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The Skinny on Intermittent Fasting

The Skinny on Intermittent Fasting

Intermittent Fasting – What is it? And what are the benefits?

Intermittent fasting is becoming increasingly popular. It is an umbrella term for various diet plans that cycle between a period of fasting and non-fasting. One of the most popular methods, known as the ‘16/8’, involves fasting for 16 hours straight and then eating during an 8 hour window. Another method of fasting, known as the ‘5/2’, involves consuming a breakfast and dinner of no more than 300 calories each, 12 hours apart, on 2 consecutive days of the week, but eating normally on the other 5 days. Different methods work better for some individuals than others, and depend upon that individual’s lifestyle.

Some of the benefits observed when fasting can be powerful.

Among these highlights, include:

  • Reduction of blood sugar levels & improvement in insulin sensitivity
  • Weight loss
  • Neuroprotective effects – possibly decreasing the risk for Alzheimer’s Disease
  • Anti-inflammatory, therefore possibly reducing the incidence of many chronic illnesses, including cardiovascular disease and cancer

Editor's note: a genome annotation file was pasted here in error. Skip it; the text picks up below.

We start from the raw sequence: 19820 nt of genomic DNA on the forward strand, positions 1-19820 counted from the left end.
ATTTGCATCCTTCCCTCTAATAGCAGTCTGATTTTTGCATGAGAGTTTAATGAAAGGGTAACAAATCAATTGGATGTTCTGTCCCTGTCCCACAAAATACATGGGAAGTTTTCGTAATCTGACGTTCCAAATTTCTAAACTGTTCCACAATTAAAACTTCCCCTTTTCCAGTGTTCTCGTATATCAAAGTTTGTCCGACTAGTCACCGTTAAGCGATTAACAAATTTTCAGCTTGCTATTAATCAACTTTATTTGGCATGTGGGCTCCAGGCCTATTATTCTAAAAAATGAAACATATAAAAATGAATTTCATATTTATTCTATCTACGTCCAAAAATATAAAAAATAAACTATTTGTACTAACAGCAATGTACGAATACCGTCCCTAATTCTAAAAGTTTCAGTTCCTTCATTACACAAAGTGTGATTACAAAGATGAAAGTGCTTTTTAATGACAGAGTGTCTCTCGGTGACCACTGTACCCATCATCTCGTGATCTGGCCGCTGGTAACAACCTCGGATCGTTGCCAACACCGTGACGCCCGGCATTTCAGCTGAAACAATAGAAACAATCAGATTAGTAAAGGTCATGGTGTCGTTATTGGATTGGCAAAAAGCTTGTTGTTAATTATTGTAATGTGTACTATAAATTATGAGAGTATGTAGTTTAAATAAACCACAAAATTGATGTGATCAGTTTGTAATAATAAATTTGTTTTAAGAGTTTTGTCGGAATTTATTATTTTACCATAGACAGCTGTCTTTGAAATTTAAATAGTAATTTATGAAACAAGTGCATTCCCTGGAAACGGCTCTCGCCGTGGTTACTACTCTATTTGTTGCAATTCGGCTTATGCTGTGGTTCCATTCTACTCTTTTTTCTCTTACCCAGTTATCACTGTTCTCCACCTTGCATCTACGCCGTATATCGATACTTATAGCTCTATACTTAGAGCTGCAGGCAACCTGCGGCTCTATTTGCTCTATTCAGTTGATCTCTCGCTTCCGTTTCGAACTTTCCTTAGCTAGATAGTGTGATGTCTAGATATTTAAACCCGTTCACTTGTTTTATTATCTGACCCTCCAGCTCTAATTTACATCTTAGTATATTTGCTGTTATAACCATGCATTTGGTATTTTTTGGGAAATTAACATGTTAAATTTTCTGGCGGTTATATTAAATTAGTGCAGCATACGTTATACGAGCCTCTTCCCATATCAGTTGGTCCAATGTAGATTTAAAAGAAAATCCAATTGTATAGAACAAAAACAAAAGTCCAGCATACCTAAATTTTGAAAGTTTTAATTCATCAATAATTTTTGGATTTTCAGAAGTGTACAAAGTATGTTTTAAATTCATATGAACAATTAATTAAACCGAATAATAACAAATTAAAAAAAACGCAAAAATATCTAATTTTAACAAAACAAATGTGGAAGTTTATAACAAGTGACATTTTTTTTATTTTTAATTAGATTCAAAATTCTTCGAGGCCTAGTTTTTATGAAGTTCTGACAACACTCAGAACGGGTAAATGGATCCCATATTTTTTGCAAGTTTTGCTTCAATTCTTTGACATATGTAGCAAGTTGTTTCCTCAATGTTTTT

• Altering gene expression related to longevity possibly, thereby enhancing one’s lifespan
  • An increase in the hormone HGH – Human Growth Hormone. This in turn can improve body composition, aid in weight loss, enhance muscle/bone growth, and be protective for the heart.
  • Stimulation of cellular repair, increasing healing time
  • Enhancement in energy
  • Better sleep

Although Intermittent Fasting has great benefits, one also needs to be cautious.

Not eating for too long of a period can reduce blood pressure and at times drastically lower blood sugar levels. This can be dangerous if one is extremely active during this fasting period,  if one’s ‘normal’ blood pressure is low, or if one suffers with hypoglycemia (low blood sugar). Individuals like this should be counselled on how to approach the diet plan so it can be properly monitored.

If you are looking for more information as to whether Intermittent Fasting may work for you and your lifestyle, please contact Garibaldi Health Clinic:

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Ashely Gordon

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